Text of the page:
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Terriers: “Manifest Destiny”

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As exciting as it was to see Terriers punch the accelerator on its season arc last week, part of me wondered whether the writers were moving too fast. This week, when Detective Gustafson let Hank and Britt leave police custody to help him with the biggest case of his career—sending them out with the classic admonition, “You have 24 hours!”—it looked for a while like “Manifest Destiny” was going to wrap up the story from the series’ first episode, and perhaps give way into another multi-episode story, or an end to longer arcs altogether. (The fact that FX sent out Terriers’ first five episodes to critics in one package and the next four in a later package made that possibility seem even more likely.) But then, about halfway through “Manifest Desitiny,” Hank told Britt that he was done with this Lindus case for good and was ready to “let sleeping dogs lie.” From that point on, I relaxed. Because I know these kinds of stories work. When someone says they’re out? They’re bound to get pulled back in.


Waiting to see how Hank would get pulled back in added an layer of tension to an episode that was a fraction less grabby than the previous four Terriers. “Manifest Destiny” was every bit as clever and funny as what we’ve seen so far—with a little stylistic flourish provided by director Rian Johnson—but with no new case for our heroes to investigate, there was more of a businesslike feel to the episode. Dice to roll. Cards to play. Pieces to move.

Specifically, Hank and Britt need to figure out how to dispose of Robert Lindus’ body, rapidly stiffening back at Hank’s house and put on ice by Hank’s handy-with-an-icepick sister Steph. They also need to track the identity of “the dude in the tan suit with the big chunky glasses,” who’s responsible for the death of Mickey Gazny (and who’s looking for the missing Montague soil report that Hank grabbed from Lindus before Lindus got smacked by a car).

First up: corpse-removal. Britt steals a car from Lindus’ house, then he and Hank prop Lindus up behind the wheel, decide what radio station he’d be listening to (they settle on smooth jazz), and switch on the cruise control to send the car tumbling down a ravine. It’s a decidedly unspectacular wreck. No noisy crunch of metal and no explosion; just the soft whisper of tires through grass and a dull thud. I loved the matter-of-factness of the crash, and Britt’s disappointment. It’s in keeping with the plausible shagginess of Hank and Britt’s whole operation: the way they feed Mrs. Lindus the very unconvincing lie that their husband hired them to pretend to kidnap him; the way they use Lindus’ frozen credit cards to create a fake trail for him (and to draw out his pursuers); and the way they accidentally take a call on Lindus’ car-phone while they’re trying to wreck it.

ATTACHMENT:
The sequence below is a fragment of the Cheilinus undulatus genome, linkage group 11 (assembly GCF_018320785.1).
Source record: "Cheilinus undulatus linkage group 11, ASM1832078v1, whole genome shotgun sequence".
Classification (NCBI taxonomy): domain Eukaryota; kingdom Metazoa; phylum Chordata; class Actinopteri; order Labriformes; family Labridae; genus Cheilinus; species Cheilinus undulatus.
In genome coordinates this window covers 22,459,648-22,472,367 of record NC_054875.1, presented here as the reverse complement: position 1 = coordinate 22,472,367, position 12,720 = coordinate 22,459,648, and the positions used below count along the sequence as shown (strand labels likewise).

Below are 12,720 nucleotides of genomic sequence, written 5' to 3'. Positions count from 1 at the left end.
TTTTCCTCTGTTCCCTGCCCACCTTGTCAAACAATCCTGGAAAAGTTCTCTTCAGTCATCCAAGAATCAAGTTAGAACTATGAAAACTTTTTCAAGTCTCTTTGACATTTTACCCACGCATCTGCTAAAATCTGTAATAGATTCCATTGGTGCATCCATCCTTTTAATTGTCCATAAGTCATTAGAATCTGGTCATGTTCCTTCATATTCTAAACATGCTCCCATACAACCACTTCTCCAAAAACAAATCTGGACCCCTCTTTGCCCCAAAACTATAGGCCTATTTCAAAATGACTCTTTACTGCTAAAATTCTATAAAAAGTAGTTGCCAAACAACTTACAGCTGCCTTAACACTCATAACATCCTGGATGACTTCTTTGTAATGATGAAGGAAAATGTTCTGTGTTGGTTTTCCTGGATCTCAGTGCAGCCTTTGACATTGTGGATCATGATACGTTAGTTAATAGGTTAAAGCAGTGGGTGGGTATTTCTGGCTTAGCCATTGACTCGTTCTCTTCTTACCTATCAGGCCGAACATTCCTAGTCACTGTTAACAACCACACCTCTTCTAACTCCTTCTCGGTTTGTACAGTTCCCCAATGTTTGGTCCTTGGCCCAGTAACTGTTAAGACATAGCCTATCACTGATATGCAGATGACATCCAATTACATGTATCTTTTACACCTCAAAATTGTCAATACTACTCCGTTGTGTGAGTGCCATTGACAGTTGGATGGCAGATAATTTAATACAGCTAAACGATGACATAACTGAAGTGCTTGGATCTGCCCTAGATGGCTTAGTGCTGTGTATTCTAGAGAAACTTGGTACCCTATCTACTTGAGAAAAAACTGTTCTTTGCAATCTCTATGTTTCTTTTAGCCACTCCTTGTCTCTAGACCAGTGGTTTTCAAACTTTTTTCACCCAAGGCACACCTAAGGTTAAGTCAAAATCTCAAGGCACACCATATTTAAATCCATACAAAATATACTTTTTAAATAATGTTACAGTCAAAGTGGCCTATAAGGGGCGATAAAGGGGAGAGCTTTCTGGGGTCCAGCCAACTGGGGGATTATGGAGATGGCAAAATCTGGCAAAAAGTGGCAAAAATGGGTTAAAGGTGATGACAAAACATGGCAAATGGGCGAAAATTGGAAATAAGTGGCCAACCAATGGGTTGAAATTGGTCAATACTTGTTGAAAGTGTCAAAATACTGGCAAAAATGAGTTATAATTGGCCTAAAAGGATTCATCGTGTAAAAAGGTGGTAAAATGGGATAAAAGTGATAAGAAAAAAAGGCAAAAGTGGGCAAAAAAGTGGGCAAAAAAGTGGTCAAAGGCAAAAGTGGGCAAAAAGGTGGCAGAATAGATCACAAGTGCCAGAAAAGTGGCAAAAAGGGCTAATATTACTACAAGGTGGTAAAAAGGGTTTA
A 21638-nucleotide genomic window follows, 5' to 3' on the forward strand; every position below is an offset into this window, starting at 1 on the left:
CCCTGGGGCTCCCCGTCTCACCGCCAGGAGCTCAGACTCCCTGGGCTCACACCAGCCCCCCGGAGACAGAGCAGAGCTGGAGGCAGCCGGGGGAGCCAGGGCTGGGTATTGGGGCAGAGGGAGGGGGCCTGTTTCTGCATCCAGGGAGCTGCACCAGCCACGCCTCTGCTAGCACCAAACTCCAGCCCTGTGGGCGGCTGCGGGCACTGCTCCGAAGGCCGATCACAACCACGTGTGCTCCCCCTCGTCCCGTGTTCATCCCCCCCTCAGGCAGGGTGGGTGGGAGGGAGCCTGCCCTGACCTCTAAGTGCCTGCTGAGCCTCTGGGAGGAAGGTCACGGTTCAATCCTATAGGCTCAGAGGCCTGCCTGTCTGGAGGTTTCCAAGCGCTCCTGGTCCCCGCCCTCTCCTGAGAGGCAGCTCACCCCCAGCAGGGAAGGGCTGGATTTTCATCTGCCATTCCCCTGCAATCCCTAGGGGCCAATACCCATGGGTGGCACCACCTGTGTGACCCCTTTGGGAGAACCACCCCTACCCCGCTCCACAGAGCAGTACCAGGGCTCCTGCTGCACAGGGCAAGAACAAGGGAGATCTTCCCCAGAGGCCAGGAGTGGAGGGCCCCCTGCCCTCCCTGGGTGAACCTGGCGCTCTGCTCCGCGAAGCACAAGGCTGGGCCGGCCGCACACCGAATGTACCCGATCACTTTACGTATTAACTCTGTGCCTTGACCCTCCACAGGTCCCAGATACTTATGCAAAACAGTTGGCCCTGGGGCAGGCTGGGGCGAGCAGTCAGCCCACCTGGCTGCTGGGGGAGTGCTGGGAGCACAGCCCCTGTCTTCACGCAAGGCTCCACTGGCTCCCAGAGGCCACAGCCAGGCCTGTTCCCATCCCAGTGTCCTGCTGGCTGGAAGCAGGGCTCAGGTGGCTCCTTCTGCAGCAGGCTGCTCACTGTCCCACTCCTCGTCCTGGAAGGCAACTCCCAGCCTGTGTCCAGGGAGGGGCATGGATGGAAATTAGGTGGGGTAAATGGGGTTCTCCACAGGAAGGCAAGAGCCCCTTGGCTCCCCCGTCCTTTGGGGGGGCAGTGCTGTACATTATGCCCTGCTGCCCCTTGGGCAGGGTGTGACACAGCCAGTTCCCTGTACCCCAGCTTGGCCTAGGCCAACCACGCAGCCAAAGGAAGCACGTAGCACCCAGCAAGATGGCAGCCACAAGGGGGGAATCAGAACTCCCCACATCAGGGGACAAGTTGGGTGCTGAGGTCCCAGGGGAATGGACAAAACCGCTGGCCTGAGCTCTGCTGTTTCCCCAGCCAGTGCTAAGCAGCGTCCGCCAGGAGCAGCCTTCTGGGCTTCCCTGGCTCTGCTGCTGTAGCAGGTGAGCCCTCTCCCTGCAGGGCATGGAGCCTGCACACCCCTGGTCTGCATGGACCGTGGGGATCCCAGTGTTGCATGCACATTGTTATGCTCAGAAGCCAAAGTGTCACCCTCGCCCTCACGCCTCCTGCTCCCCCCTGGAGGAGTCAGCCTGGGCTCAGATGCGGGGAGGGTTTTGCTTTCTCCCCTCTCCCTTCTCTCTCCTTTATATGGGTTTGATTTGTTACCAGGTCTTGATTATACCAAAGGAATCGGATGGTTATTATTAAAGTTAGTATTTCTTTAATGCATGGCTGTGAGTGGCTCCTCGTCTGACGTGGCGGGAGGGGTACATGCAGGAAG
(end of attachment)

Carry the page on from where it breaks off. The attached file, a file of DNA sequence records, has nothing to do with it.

As for Tan Suit w/Chunky Glasses, it turns out his name is Mr. Burke, and as Hank finds out when he tails him to a downtown office building, Burke’s been hired by the law firm of Zeitland & Associates to do a little investigating and track-covering related to The Montague resort and its shaky soil samples. Hank clumsily tries to gather some info on Burke and Zeitland, but is surprised when Mr. Zeitland walks out to greet him, and invites him into the office to talk. Here, Hank makes a bold play. He tells Zeitland everything he knows about Lindus and The Montague—up to a point. He doesn’t give up Lindus’ corpse, and he doesn’t give over the soil report. Zeitland responds to Hank’s cockiness by showing him the results of Burke’s investigations: pictures of Hank and Britt robbing Lindus’ office, photos of Hank’s ex-wife Gretchen and Britt’s girlfriend Katie, and so on. The message is clear: Play ball or you and everyone you love will pay the price. Hank sends back a message of his own, by telling Burke a story about a mugger he knew once who tried to rob a woman leaving a kickboxing class. The point: Why would you try to rip off somebody with martial arts training and no handy wallet? And to punctuate that moral, Hank socks Burke in the face.